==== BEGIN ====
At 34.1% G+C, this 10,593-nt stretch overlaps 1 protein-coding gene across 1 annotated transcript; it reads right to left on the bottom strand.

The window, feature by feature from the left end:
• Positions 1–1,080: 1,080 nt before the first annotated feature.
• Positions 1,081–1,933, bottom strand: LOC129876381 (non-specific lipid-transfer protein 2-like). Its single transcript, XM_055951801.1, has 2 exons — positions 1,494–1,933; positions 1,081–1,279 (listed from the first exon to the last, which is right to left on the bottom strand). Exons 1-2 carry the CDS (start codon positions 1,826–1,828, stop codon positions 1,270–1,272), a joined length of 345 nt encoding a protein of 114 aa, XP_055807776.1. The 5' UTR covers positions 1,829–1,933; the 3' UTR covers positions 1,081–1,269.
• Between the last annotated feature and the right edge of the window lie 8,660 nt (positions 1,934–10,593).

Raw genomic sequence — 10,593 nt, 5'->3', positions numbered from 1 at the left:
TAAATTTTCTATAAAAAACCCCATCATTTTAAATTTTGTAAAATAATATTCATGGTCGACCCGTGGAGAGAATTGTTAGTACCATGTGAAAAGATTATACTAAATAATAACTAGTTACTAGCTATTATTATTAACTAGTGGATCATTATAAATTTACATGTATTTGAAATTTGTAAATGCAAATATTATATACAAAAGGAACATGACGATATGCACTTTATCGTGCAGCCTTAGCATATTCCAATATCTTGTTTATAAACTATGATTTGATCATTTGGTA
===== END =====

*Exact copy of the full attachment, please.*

At 34.1% G+C, this 10,593-nt stretch overlaps 1 protein-coding gene across 1 annotated transcript; it reads right to left on the bottom strand.

The window, feature by feature from the left end:
• Positions 1–1,080: 1,080 nt before the first annotated feature.
• Positions 1,081–1,933, bottom strand: LOC129876381 (non-specific lipid-transfer protein 2-like). Its single transcript, XM_055951801.1, has 2 exons — positions 1,494–1,933; positions 1,081–1,279 (listed from the first exon to the last, which is right to left on the bottom strand). Exons 1-2 carry the CDS (start codon positions 1,826–1,828, stop codon positions 1,270–1,272), a joined length of 345 nt encoding a protein of 114 aa, XP_055807776.1. The 5' UTR covers positions 1,829–1,933; the 3' UTR covers positions 1,081–1,269.
• Between the last annotated feature and the right edge of the window lie 8,660 nt (positions 1,934–10,593).

Raw genomic sequence — 10,593 nt, 5'->3', positions numbered from 1 at the left:
TAAATTTTCTATAAAAAACCCCATCATTTTAAATTTTGTAAAATAATATTCATGGTCGACCCGTGGAGAGAATTGTTAGTACCATGTGAAAAGATTATACTAAATAATAACTAGTTACTAGCTATTATTATTAACTAGTGGATCATTATAAATTTACATGTATTTGAAATTTGTAAATGCAAATATTATATACAAAAGGAACATGACGATATGCACTTTATCGTGCAGCCTTAGCATATTCCAATATCTTGTTTATAAACTATGATTTGATCATTTGGTA